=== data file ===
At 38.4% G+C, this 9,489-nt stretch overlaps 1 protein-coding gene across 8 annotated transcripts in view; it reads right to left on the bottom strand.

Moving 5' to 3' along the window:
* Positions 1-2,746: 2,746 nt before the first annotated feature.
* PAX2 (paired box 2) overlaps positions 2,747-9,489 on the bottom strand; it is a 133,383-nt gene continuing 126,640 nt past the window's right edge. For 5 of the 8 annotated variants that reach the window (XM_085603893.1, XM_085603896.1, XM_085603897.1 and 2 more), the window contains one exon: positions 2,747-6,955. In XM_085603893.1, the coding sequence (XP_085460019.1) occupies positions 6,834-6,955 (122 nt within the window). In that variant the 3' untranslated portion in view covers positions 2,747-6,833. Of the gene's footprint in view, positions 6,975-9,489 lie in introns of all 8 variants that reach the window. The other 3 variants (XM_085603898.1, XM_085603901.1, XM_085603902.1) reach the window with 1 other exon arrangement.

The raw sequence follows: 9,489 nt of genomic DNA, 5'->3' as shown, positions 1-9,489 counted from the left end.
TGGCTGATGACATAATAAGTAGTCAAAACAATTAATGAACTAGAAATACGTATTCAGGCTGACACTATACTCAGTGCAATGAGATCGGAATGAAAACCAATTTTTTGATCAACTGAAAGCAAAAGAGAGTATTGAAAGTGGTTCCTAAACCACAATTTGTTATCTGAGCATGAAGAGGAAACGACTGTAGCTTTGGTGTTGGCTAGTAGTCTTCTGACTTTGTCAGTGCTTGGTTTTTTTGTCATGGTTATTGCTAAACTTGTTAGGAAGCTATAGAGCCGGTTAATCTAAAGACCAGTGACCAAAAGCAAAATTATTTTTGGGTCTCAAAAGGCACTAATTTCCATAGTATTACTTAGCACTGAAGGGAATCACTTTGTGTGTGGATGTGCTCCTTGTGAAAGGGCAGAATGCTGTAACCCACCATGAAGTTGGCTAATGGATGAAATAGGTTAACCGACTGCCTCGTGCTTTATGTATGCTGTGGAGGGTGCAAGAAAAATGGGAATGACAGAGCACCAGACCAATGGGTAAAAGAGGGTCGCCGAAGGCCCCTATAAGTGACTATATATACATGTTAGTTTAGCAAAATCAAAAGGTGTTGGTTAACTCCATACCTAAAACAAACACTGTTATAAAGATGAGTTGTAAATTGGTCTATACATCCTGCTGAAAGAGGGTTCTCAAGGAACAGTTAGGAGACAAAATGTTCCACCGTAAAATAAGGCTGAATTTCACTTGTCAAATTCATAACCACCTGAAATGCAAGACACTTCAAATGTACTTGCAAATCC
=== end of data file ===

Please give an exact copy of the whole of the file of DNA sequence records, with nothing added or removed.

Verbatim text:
At 38.4% G+C, this 9,489-nt stretch overlaps 1 protein-coding gene across 8 annotated transcripts in view; it reads right to left on the bottom strand.

Moving 5' to 3' along the window:
* Positions 1-2,746: 2,746 nt before the first annotated feature.
* PAX2 (paired box 2) overlaps positions 2,747-9,489 on the bottom strand; it is a 133,383-nt gene continuing 126,640 nt past the window's right edge. For 5 of the 8 annotated variants that reach the window (XM_085603893.1, XM_085603896.1, XM_085603897.1 and 2 more), the window contains one exon: positions 2,747-6,955. In XM_085603893.1, the coding sequence (XP_085460019.1) occupies positions 6,834-6,955 (122 nt within the window). In that variant the 3' untranslated portion in view covers positions 2,747-6,833. Of the gene's footprint in view, positions 6,975-9,489 lie in introns of all 8 variants that reach the window. The other 3 variants (XM_085603898.1, XM_085603901.1, XM_085603902.1) reach the window with 1 other exon arrangement.

The raw sequence follows: 9,489 nt of genomic DNA, 5'->3' as shown, positions 1-9,489 counted from the left end.
TGGCTGATGACATAATAAGTAGTCAAAACAATTAATGAACTAGAAATACGTATTCAGGCTGACACTATACTCAGTGCAATGAGATCGGAATGAAAACCAATTTTTTGATCAACTGAAAGCAAAAGAGAGTATTGAAAGTGGTTCCTAAACCACAATTTGTTATCTGAGCATGAAGAGGAAACGACTGTAGCTTTGGTGTTGGCTAGTAGTCTTCTGACTTTGTCAGTGCTTGGTTTTTTTGTCATGGTTATTGCTAAACTTGTTAGGAAGCTATAGAGCCGGTTAATCTAAAGACCAGTGACCAAAAGCAAAATTATTTTTGGGTCTCAAAAGGCACTAATTTCCATAGTATTACTTAGCACTGAAGGGAATCACTTTGTGTGTGGATGTGCTCCTTGTGAAAGGGCAGAATGCTGTAACCCACCATGAAGTTGGCTAATGGATGAAATAGGTTAACCGACTGCCTCGTGCTTTATGTATGCTGTGGAGGGTGCAAGAAAAATGGGAATGACAGAGCACCAGACCAATGGGTAAAAGAGGGTCGCCGAAGGCCCCTATAAGTGACTATATATACATGTTAGTTTAGCAAAATCAAAAGGTGTTGGTTAACTCCATACCTAAAACAAACACTGTTATAAAGATGAGTTGTAAATTGGTCTATACATCCTGCTGAAAGAGGGTTCTCAAGGAACAGTTAGGAGACAAAATGTTCCACCGTAAAATAAGGCTGAATTTCACTTGTCAAATTCATAACCACCTGAAATGCAAGACACTTCAAATGTACTTGCAAATCC